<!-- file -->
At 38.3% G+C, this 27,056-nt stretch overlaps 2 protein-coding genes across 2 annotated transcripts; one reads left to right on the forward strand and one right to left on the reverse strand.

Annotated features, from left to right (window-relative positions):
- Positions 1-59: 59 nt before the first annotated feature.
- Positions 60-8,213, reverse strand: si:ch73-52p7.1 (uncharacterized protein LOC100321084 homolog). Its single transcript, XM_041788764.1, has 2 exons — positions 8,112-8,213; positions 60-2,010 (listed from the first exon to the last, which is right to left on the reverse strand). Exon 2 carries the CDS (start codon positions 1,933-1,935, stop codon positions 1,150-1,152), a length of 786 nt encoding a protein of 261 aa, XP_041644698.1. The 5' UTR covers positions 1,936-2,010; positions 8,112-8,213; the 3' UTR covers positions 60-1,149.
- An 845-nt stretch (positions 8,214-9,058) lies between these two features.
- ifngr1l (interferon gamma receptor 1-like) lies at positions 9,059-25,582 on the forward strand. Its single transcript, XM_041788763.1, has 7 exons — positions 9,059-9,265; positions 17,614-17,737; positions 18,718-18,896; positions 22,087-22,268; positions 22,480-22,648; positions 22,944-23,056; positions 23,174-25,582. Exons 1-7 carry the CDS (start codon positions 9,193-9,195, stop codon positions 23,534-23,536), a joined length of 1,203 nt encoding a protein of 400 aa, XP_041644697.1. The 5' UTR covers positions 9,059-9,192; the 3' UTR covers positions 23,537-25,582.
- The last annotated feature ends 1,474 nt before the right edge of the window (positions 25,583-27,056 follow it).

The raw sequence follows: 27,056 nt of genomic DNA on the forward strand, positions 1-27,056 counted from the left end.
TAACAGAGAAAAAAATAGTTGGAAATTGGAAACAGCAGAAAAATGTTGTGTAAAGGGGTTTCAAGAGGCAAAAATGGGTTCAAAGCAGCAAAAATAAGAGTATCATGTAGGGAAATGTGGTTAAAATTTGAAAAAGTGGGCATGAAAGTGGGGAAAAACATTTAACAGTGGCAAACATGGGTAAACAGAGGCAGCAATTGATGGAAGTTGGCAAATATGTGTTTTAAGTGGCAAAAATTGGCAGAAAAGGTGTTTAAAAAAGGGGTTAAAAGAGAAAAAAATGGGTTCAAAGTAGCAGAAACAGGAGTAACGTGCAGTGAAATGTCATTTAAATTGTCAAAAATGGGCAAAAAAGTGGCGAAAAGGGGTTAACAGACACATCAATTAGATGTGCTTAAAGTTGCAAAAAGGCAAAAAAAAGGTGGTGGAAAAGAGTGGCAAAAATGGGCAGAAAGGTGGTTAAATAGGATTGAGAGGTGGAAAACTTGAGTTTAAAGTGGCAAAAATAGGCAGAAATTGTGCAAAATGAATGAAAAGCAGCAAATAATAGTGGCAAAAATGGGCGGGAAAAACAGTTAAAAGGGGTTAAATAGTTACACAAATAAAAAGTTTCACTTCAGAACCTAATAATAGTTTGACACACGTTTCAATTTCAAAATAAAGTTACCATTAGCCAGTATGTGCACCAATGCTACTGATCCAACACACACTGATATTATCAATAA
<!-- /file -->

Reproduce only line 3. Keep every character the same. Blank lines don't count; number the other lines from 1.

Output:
- Positions 1-59: 59 nt before the first annotated feature.